Fox has another cool new show coming up:

Prison Break

Stress. Is. Gone.

Finished last final exam today and turned in my English paper. Feels really great. When I came home, I went for an hour-long bike ride and then ate at Burger King afterwards. All in all, a great day.

Received an A in American History II and an A in Exercusions in Mathematics.

Still waiting on my Spanish and English final grades.

When you see this instead of your episode description, you can safely bet your favorite show is in serious trouble:

The next episode has not yet been scheduled.

You can get a virtual tour of my college campus here. It's Java-based, if that makes a difference...

Check it out!

It's our very own Hyatt in Wikipedia!

Tomorrow's a brand-spanking new episode of Lost, but it's also the day before my Math final and my English paper is due. I sense that Lost will win, and cause me pain for school, but I really shouldn't let it. That show is pure gold. Best show I've seen since Push, Nevada. Probably even better, but I don't know what the 'catch' of the island is, yet. Will we ever know? I sure hope so.

I saw Constantine tonight.

Keanu Reeves was his typical brooding, mumbling, vapid self. Couldn't tell if that was his character, but I doubt it really matters.

At least Rachel Weisz is easy on the eyes...

stephend: Keanu, congratulations. You've starred in yet another action movie.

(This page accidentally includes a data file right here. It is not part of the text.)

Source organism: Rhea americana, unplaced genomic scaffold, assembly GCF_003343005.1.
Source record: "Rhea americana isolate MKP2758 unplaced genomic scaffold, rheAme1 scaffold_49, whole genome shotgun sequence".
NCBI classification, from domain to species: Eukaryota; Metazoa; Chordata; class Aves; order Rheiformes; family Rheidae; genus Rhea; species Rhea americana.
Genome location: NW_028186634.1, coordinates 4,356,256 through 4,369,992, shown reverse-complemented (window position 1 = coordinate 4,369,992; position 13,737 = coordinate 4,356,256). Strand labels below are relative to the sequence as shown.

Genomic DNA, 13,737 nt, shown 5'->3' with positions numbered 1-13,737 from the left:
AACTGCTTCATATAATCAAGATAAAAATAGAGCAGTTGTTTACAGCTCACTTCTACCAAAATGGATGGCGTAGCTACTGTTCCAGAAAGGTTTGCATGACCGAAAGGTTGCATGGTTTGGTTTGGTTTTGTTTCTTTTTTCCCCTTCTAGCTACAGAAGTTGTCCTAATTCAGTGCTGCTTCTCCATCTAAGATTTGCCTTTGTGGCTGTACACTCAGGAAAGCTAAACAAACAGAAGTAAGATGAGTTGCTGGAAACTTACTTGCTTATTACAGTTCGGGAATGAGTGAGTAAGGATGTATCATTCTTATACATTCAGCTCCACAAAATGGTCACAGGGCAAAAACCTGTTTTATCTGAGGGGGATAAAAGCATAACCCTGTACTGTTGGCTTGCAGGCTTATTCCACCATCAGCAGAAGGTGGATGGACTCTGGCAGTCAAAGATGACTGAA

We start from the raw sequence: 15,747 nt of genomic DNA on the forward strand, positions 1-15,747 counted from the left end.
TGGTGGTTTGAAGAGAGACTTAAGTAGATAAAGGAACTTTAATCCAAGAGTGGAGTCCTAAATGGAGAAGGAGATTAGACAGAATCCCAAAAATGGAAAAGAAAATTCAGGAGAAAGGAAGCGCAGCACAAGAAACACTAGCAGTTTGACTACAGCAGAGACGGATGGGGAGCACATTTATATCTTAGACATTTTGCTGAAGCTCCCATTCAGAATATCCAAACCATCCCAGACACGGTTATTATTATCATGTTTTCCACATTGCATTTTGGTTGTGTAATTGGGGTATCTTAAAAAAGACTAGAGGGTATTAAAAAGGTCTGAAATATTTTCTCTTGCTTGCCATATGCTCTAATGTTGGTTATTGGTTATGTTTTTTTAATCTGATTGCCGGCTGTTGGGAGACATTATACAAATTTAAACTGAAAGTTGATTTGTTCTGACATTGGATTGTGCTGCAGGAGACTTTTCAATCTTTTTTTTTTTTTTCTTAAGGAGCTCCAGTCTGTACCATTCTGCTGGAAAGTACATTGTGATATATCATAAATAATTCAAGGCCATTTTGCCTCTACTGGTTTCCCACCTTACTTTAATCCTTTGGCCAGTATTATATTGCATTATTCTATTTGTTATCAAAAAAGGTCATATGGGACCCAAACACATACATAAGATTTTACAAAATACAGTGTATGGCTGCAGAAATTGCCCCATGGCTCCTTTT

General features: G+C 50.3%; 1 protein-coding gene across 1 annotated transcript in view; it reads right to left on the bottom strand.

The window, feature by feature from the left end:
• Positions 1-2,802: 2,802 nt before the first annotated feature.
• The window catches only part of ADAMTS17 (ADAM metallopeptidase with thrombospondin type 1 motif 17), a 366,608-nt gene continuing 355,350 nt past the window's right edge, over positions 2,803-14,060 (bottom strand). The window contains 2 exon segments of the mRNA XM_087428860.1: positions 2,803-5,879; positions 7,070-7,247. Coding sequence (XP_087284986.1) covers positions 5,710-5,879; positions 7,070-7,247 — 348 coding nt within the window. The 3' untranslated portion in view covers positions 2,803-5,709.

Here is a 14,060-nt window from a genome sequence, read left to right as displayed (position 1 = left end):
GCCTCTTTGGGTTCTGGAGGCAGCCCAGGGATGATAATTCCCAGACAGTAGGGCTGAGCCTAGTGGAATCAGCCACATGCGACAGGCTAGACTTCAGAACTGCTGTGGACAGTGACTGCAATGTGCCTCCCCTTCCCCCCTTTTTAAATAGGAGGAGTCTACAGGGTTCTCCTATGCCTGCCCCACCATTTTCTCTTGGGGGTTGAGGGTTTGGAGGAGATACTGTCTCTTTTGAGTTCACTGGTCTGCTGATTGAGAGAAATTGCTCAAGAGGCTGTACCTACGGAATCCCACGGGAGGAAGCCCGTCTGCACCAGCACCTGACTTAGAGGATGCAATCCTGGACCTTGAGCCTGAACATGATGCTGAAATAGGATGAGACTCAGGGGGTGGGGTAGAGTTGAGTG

keanu: uh, thanks. It took a lot, I mean, yeah, it was...hard work, and very, uh, rewarding? something like that.

AOL's blocking mechanisms/lists frustrate me no end.

I found a great history article today on America during the 1930s that I attempted to send -TO- my email account -FROM- my email account, and I received the following error:

The original message was received at Mon, 2 May 2005 20:50:54 -0500 (EST)
from []

----- The following addresses had permanent fatal errors -----

(reason: 554-: (HVU:B1)

----- Transcript of session follows -----
... while talking to

>>>>>> DATA

<<< 554-: (HVU:B1)
554 5.0.0 Service unavailable

So I clicked on their postmaster link, contacted them, and got an error message on trying to reach them.

Here's the kicker: they blocked my complaint message, too.

What a joke. Get with it, AOL.

One of the best Alice in Chains songs ever -- "Rain When I Die":

Is she ready to know my frustration?
What she slippin� inside, slow castration
I�m a riddle so strong, you can�t break me
Did she come here to try, try to take me

Did she call my name?
I think it�s gonna rain
When I die

Was it something I said, held against me?
Ain�t no life on the run, slowly climbing
Caught in ice so she stares, stares at nothing
I can help her but won�t, now she hates me

She won�t let me hide
She don�t want me to cry

Will she keep on the ground, trying to ground me